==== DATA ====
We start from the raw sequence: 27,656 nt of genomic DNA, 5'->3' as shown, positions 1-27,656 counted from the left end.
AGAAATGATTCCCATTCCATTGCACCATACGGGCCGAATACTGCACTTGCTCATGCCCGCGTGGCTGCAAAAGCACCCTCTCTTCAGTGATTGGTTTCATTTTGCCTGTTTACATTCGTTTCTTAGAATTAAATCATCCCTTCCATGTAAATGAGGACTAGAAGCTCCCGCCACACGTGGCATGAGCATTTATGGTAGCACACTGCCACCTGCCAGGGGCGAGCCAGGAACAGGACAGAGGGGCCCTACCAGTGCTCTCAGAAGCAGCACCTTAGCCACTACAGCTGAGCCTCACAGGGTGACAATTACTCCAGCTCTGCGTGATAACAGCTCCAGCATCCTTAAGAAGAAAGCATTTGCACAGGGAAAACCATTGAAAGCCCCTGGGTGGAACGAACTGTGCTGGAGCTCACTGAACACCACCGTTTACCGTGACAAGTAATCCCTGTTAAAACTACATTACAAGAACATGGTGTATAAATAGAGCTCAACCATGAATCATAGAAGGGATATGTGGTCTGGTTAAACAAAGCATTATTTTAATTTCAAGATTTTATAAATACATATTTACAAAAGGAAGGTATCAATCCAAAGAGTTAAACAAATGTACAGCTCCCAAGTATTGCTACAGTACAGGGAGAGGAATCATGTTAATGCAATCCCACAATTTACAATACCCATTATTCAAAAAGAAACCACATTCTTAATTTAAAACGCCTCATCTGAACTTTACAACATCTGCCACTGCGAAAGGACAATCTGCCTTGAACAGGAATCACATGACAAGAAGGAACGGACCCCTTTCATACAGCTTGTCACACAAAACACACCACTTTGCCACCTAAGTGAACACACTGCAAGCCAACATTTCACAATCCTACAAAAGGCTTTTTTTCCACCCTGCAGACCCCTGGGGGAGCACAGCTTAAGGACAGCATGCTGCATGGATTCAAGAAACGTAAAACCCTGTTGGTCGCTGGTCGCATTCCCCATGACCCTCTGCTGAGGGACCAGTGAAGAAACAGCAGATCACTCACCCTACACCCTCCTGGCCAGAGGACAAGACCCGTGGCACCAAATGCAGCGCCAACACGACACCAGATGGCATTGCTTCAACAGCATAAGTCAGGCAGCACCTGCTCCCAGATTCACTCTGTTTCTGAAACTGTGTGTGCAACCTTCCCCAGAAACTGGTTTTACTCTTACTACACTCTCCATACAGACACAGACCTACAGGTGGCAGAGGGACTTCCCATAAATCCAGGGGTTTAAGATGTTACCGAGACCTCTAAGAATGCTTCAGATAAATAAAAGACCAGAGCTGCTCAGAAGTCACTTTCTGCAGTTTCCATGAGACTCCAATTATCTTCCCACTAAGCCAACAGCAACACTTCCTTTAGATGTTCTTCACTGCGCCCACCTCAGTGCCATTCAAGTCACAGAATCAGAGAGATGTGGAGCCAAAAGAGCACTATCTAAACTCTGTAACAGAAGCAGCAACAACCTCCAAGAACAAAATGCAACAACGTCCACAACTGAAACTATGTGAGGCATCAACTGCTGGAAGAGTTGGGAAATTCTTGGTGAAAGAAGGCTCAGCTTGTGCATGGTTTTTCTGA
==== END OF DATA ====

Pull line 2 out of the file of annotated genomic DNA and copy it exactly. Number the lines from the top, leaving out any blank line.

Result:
AGAAATGATTCCCATTCCATTGCACCATACGGGCCGAATACTGCACTTGCTCATGCCCGCGTGGCTGCAAAAGCACCCTCTCTTCAGTGATTGGTTTCATTTTGCCTGTTTACATTCGTTTCTTAGAATTAAATCATCCCTTCCATGTAAATGAGGACTAGAAGCTCCCGCCACACGTGGCATGAGCATTTATGGTAGCACACTGCCACCTGCCAGGGGCGAGCCAGGAACAGGACAGAGGGGCCCTACCAGTGCTCTCAGAAGCAGCACCTTAGCCACTACAGCTGAGCCTCACAGGGTGACAATTACTCCAGCTCTGCGTGATAACAGCTCCAGCATCCTTAAGAAGAAAGCATTTGCACAGGGAAAACCATTGAAAGCCCCTGGGTGGAACGAACTGTGCTGGAGCTCACTGAACACCACCGTTTACCGTGACAAGTAATCCCTGTTAAAACTACATTACAAGAACATGGTGTATAAATAGAGCTCAACCATGAATCATAGAAGGGATATGTGGTCTGGTTAAACAAAGCATTATTTTAATTTCAAGATTTTATAAATACATATTTACAAAAGGAAGGTATCAATCCAAAGAGTTAAACAAATGTACAGCTCCCAAGTATTGCTACAGTACAGGGAGAGGAATCATGTTAATGCAATCCCACAATTTACAATACCCATTATTCAAAAAGAAACCACATTCTTAATTTAAAACGCCTCATCTGAACTTTACAACATCTGCCACTGCGAAAGGACAATCTGCCTTGAACAGGAATCACATGACAAGAAGGAACGGACCCCTTTCATACAGCTTGTCACACAAAACACACCACTTTGCCACCTAAGTGAACACACTGCAAGCCAACATTTCACAATCCTACAAAAGGCTTTTTTTCCACCCTGCAGACCCCTGGGGGAGCACAGCTTAAGGACAGCATGCTGCATGGATTCAAGAAACGTAAAACCCTGTTGGTCGCTGGTCGCATTCCCCATGACCCTCTGCTGAGGGACCAGTGAAGAAACAGCAGATCACTCACCCTACACCCTCCTGGCCAGAGGACAAGACCCGTGGCACCAAATGCAGCGCCAACACGACACCAGATGGCATTGCTTCAACAGCATAAGTCAGGCAGCACCTGCTCCCAGATTCACTCTGTTTCTGAAACTGTGTGTGCAACCTTCCCCAGAAACTGGTTTTACTCTTACTACACTCTCCATACAGACACAGACCTACAGGTGGCAGAGGGACTTCCCATAAATCCAGGGGTTTAAGATGTTACCGAGACCTCTAAGAATGCTTCAGATAAATAAAAGACCAGAGCTGCTCAGAAGTCACTTTCTGCAGTTTCCATGAGACTCCAATTATCTTCCCACTAAGCCAACAGCAACACTTCCTTTAGATGTTCTTCACTGCGCCCACCTCAGTGCCATTCAAGTCACAGAATCAGAGAGATGTGGAGCCAAAAGAGCACTATCTAAACTCTGTAACAGAAGCAGCAACAACCTCCAAGAACAAAATGCAACAACGTCCACAACTGAAACTATGTGAGGCATCAACTGCTGGAAGAGTTGGGAAATTCTTGGTGAAAGAAGGCTCAGCTTGTGCATGGTTTTTCTGA